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Susan B. Washer, Applied Genetic Technologies Corporation - President, CEO & Director [11]

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Thank you for the question and Mark, you can go ahead.

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Mark S. Shearman, Applied Genetic Technologies Corporation - Chief Scientific Officer [12]

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Yes. I don't think I can answer that directly yet. We will do similar types of studies to support our pre-CNS indications. I think the conclusions that we've recently published, we are confident of those based on the nonhuman primate studies we have done for the ocular indications. We're going to have to do something similar to determine the impact or potential impact in CNS indications. We have yet to do that.

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Yun Zhong, Janney Montgomery Scott LLC, Research Division - Equity Research Analyst & Director of Biotechnology Research [13]

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Okay. Maybe a follow-up question, if I may. So you laid out very specific guidance on the XLRP program but the guidance is a little baked on the achromatopsia program. So I wonder what information are you lacking so that you cannot -- still need to determine the pathway going forward.

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Susan B. Washer, Applied Genetic Technologies Corporation - President, CEO & Director [14]

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So again, I appreciate the question. And I think the reason we're able to be so very specific with the XLRP guidance is we have a lot more data on XLRP already. So we have dosed more patients, we've released data, we've analyzed data, released 6 months data on the dose escalation, we've gotten early data on the expansion cohort. And then -- so until we see that data that is being crunched right now for achromatopsia, I think it's more difficult for us to be specific. But as we said, as we crunch that data and have it in front of us and are able to analyze, then we'll be able to provide more specific forward guidance.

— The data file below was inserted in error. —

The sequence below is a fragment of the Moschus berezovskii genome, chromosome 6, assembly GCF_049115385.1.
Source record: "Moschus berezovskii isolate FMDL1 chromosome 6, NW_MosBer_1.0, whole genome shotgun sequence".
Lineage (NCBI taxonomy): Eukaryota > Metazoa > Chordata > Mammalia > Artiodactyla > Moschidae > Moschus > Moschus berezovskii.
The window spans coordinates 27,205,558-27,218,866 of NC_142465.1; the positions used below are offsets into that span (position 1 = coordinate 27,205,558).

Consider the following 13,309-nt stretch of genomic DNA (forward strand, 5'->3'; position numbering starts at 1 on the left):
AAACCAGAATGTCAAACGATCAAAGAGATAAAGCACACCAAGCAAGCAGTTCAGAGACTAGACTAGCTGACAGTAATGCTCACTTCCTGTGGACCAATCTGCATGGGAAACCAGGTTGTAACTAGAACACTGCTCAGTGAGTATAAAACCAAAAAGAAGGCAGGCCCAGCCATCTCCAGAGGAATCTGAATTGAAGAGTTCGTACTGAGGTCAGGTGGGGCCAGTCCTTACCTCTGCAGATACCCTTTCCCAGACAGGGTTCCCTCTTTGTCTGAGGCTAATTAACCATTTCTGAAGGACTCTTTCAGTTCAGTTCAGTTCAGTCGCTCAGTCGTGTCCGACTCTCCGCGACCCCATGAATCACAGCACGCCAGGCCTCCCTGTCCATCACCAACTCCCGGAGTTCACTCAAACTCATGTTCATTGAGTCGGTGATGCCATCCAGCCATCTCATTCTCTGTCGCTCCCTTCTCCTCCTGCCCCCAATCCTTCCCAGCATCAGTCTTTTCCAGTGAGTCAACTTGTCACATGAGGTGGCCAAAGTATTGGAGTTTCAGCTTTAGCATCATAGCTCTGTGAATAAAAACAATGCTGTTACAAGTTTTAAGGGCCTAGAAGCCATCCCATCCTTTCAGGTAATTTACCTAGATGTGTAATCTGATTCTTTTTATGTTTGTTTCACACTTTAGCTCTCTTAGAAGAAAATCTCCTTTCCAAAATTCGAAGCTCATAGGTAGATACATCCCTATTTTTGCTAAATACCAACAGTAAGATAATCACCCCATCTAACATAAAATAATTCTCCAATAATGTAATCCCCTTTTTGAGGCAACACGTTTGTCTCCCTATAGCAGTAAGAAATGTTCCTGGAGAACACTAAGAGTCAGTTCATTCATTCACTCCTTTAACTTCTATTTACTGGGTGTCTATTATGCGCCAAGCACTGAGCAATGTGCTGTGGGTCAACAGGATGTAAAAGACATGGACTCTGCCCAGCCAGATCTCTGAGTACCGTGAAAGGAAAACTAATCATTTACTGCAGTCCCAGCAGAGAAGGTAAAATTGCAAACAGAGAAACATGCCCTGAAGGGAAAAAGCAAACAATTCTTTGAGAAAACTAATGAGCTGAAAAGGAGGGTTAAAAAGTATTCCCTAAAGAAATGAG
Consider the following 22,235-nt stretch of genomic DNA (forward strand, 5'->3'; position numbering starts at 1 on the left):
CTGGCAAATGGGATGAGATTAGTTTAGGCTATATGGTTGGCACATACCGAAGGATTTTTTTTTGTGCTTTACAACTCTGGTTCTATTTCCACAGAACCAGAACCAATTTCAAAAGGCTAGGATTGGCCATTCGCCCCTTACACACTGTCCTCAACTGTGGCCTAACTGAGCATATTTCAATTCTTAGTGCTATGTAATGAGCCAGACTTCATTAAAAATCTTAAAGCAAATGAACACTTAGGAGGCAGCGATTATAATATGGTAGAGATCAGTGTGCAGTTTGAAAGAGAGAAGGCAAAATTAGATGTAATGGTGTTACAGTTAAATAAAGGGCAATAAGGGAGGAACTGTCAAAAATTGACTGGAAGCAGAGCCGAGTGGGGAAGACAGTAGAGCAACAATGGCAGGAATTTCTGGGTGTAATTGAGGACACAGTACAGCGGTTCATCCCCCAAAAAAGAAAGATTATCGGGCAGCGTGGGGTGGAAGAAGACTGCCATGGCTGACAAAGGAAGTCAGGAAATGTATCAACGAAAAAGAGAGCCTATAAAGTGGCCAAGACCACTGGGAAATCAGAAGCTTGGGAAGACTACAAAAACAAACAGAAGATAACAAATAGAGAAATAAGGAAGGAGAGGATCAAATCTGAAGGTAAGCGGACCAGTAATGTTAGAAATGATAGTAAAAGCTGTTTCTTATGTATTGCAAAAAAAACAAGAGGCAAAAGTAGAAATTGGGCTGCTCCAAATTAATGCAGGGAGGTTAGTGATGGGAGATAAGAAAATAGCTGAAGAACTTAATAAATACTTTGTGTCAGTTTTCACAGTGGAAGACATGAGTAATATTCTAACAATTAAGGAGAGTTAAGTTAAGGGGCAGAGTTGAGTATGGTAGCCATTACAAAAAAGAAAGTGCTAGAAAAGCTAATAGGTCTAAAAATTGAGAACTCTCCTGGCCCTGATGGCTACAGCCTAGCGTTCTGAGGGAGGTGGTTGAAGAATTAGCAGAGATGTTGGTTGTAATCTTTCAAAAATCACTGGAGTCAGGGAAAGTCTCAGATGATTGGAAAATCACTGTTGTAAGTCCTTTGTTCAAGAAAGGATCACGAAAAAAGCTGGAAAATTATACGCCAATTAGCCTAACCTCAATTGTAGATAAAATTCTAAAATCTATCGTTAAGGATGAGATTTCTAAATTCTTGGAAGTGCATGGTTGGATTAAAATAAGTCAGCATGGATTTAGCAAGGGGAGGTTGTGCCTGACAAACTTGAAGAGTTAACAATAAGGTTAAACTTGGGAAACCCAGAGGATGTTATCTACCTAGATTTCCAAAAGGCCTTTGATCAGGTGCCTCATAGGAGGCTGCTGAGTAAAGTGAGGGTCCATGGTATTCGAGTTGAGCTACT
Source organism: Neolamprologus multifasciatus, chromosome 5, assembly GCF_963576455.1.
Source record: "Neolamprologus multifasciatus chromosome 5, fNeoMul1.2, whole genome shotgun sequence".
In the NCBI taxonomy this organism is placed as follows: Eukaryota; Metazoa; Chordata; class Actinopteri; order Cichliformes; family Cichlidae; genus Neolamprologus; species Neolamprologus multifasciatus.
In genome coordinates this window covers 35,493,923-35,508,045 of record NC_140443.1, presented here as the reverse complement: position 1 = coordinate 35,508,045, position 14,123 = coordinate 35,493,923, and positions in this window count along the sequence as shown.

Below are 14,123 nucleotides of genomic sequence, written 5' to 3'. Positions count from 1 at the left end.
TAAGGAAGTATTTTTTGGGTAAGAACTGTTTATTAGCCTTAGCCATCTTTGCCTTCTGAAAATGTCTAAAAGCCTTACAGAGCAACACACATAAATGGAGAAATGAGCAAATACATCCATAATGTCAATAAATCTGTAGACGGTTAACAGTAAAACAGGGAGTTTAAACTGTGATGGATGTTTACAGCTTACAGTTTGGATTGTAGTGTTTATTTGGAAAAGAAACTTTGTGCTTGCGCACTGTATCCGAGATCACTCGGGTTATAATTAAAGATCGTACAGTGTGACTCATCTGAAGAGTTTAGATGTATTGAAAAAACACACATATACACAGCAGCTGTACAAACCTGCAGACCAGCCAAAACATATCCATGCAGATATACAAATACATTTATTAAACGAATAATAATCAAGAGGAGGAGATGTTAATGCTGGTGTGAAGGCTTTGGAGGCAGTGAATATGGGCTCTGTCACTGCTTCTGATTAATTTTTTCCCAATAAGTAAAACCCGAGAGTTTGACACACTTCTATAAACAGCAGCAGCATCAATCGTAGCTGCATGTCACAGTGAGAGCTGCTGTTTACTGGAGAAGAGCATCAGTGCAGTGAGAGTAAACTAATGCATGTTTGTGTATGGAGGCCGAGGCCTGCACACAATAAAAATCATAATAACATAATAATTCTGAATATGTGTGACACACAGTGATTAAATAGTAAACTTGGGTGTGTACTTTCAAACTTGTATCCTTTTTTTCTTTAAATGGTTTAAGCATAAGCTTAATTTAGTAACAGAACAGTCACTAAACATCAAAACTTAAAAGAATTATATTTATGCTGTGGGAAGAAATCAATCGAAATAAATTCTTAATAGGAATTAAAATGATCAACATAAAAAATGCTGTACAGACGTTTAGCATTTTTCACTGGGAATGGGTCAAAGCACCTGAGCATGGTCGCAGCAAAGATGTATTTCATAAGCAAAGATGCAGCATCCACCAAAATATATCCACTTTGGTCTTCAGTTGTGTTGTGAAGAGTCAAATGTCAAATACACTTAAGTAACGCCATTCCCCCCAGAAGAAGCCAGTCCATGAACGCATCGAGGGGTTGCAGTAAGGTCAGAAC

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Operator [15]

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(Operator Instructions) Our next question comes from the line of Jim Birchenough with Wells Fargo.

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Yanan Zhu, Wells Fargo Securities, LLC, Research Division - Associate Analyst [16]

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This is Yanan dialing in for Jim. So you mentioned you are continuing to dose additional patients in XLRP study to collect more data, so the future BLA could be more robust. So just wondering, is there -- do you foresee a possibility that data from the existing study is sufficient for a regulatory decision? And also in terms of the -- if you have to do -- you think, if you have to do a pivotal trial, do you foresee whether it will be sham procedure-controlled trial? Or it is going to be a open-label trial with contralateral eye, for example, as a control?

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Susan B. Washer, Applied Genetic Technologies Corporation - President, CEO & Director [17]

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Yanan, this is Sue. And that's a very good question. I -- We have guided that we expect to begin a pivotal trial in 2020. So I think that certainly indicates that we believe a pivotal trial will be necessary for registration. We're continuing to dose patients just to have the biggest body of data that is possible and in support of data. And we've also stated that we expect to have an end-of-Phase II meeting in the second quarter, and so until we have that end-of-Phase II meeting with the FDA, we would think it would be premature to provide any specific information on what we think that pivotal trial would look like.

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Yanan Zhu, Wells Fargo Securities, LLC, Research Division - Associate Analyst [18]